by Iris Tse
This summer, I came home one afternoon to find my father frantically restocking our makeshift wine cellar with cases of wine. His action surprised me, as our “cellar,” technically a repurposed basement walk-in closet rigged with simple temperature control, was already well stocked with full-bodied Chilean Syrah and French Merlot.
Initially, I thought my father was falling for resveratrol, a reportedly anti-cancer, antiviral, anti-aging, anti-inflammatory and life-prolonging compound found in minute qualities in red wine. But I stood corrected. Between making space for his new case of Alsatian Gewürztraminer and Reislings, Dad explained that he found a few year-old news articles on the effect of global warming on grape. The gist was: the world is becoming too hot to grow grapes for quality wine.
His Y2K-esque stockpiling almost made sense. According to the worst case scenario projected by the Intergovernmental Panel on Climate Change, there can be “a global temperature increase of anywhere from 1.4 degrees to 5.8 degrees Celsius from 1990-2100.” With that, one can almost imagine the average daytime temperature in Yorkshire, England, soon becoming warm enough to ripen the warm-blooded cabernet sauvignon; and that Napa Valley would be too hot even for table grapes. If you buy into that argument, the Gewürztraminer, a finicky grape that matures best in the 13 to 15°C range, will be one of the first to go down the drain.
Yikes! No wonder Dad bought a whole case of that stuff … even though he doesn’t like white wine all that much.
It’s no news that global climate change has been changing the way plants grow all over the world. Exceptionally heavy rains across northern India in August threatened to cause extensive destruction to farmlands, possibly affecting food production. Gardeners in Pittsburgh are delighted, and concerned, when their rhododendrons bloom in mid October. The optimal range for sugar maples has increasingly inched across the US-Canadian border, forsaking the relatively tropical Vermont winter.
Wine connoisseurs worry that higher temperature will result in higher sugar ripeness and lower acidic levels that can ruin the fruity complex and balance of the wine. The extra sugar content will also ferment into a more alcoholic product, which won’t age as well or as long. Though most wine-growing region have yet to endure the kind of extreme precipitation fluctuations that create hyperbolic headlines, a summer of heavy rainfall or drought will easily ruin the year’s vintage.
The article that sparked Dad’s strong reaction was a study that appeared in Proceedings of the National Academy of Science, where it predicted that U.S. land area suitable for premium wine grape production could decrease by about 81% by the late 21st century if temperature trends continue. However, the researchers are quick to caution against blanket statements.
“The overall warming temperature places more challenge in producing well-balanced fruit for good wine. But it’s not impossible with our current technology and knowledge, “said Gregory Jones, a professor of climatology at Southern Oregon University who co-authored that paper. His research concentrates on viticulture and climate.
“So it’s not like the entire industry in Napa is going bust,” he said.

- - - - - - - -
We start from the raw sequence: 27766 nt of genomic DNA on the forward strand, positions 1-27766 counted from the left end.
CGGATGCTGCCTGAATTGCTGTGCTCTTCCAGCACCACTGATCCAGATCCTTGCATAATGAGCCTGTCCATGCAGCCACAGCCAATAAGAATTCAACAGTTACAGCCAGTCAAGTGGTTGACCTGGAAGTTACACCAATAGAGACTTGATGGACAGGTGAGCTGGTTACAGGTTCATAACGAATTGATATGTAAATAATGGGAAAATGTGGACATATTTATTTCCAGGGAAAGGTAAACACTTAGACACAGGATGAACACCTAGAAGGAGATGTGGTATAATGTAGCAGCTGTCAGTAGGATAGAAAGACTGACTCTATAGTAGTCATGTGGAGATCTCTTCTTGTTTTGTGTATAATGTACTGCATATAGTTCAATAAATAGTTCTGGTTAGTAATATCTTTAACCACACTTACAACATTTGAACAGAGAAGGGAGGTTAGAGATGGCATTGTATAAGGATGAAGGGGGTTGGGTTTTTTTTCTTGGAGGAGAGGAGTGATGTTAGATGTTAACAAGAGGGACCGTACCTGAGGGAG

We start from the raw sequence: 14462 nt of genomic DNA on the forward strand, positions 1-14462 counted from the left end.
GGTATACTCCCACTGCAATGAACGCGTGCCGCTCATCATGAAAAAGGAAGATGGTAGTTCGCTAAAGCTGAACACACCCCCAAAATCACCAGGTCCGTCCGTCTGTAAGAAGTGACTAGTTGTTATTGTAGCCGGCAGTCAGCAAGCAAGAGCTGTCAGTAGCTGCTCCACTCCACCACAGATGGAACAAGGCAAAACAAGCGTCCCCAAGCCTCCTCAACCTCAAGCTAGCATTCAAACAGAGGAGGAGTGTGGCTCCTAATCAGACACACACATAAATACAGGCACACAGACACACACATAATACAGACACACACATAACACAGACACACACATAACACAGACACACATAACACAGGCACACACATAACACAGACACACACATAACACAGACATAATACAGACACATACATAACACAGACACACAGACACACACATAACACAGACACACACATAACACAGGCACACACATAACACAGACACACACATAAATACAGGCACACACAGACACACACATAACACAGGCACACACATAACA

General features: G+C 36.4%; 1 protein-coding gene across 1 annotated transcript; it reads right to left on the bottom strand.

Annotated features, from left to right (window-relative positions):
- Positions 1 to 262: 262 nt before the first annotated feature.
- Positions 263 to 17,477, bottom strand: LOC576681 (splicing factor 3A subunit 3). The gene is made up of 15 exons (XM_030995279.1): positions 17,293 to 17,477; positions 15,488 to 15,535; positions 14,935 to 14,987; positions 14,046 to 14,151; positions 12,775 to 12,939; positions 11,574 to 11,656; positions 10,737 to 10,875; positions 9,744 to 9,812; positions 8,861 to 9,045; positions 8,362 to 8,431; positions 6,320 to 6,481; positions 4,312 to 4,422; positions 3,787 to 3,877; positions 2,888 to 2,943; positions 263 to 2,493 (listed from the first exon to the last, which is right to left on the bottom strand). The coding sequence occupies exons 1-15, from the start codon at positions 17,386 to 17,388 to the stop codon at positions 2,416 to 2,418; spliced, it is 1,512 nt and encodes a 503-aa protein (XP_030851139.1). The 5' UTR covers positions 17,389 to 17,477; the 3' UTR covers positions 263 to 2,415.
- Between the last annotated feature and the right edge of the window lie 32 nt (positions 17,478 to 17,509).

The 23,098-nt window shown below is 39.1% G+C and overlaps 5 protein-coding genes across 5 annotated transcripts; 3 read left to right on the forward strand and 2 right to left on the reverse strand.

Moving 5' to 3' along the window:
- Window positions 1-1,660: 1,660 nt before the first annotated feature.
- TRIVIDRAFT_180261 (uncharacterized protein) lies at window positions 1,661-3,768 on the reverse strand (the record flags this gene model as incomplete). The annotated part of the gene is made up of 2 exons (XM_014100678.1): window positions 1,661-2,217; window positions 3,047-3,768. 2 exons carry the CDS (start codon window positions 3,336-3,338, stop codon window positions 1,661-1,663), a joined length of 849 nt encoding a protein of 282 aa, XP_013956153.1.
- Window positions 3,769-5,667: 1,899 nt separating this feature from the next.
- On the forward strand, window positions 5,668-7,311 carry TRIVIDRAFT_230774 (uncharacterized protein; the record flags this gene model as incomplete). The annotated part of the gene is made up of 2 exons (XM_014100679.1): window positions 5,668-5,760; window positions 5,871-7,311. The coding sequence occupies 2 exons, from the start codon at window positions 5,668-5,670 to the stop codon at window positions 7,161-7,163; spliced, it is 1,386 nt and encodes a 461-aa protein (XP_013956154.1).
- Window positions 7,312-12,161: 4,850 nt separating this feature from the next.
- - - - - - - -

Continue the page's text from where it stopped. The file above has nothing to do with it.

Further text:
While Jones may have a point, most other experts doubt the magnitude of his findings. Some even questioned the calculations and assumptions behind that “81%” drop as it included desert or inaccessible land that one wouldn’t cultivate any vines to begin with. According to David Smart, a researcher at University of California, Davis, who also specializes in viticulture and climate effects, other assumptions that the PNAS article made was also “woefully bad.”
That article uses 14 growing season days with 35°C high temperature as the benchmark for lower quality. Yet, according to Smart, a shared secret among Pinot Noir growers in California is that some of the most outstanding vintages of the century vintages have occurred in unusually hot growing seasons, such as 1996 and 1997.
“The truth is that grape has tremendous flexibility in its ability to withstand both heat and water stress,” said Smart. “There are certainly some reasons to be concerned about grapes and climate change, and early bud break could be one. But the issues raised in that article needs better support.”
The effects of climate change may not drastically alter the world wine-making landscape. But the small changes are here. With warmer temperature, Canadian farmers have found favorable temperatures north of Okanagan Valley in British Columbia. Hotter summers in Europe have also prompted Spanish winemakers to transplant their vineyards to higher altitudes to avoid excessive heat. A side bonus of global warming is that red wines made from grapes that perform well in warmer climates, such as Zinfandel, Grenache and Shiraz, will do even better than their cool climate counterparts.
A week after my father and I spent a whole afternoon reorganizing his cellar to accommodate the new bottles of wine, we plucked a bottle of Riesling out of the shelf to accompany our dinner of mussels. As he poured the wine, I explained to him that there’s no reason we can’t have the same dinner, drinking the same wine, ten years later. Rest assure, the Riesling and other cool climate grapes are not going extinct.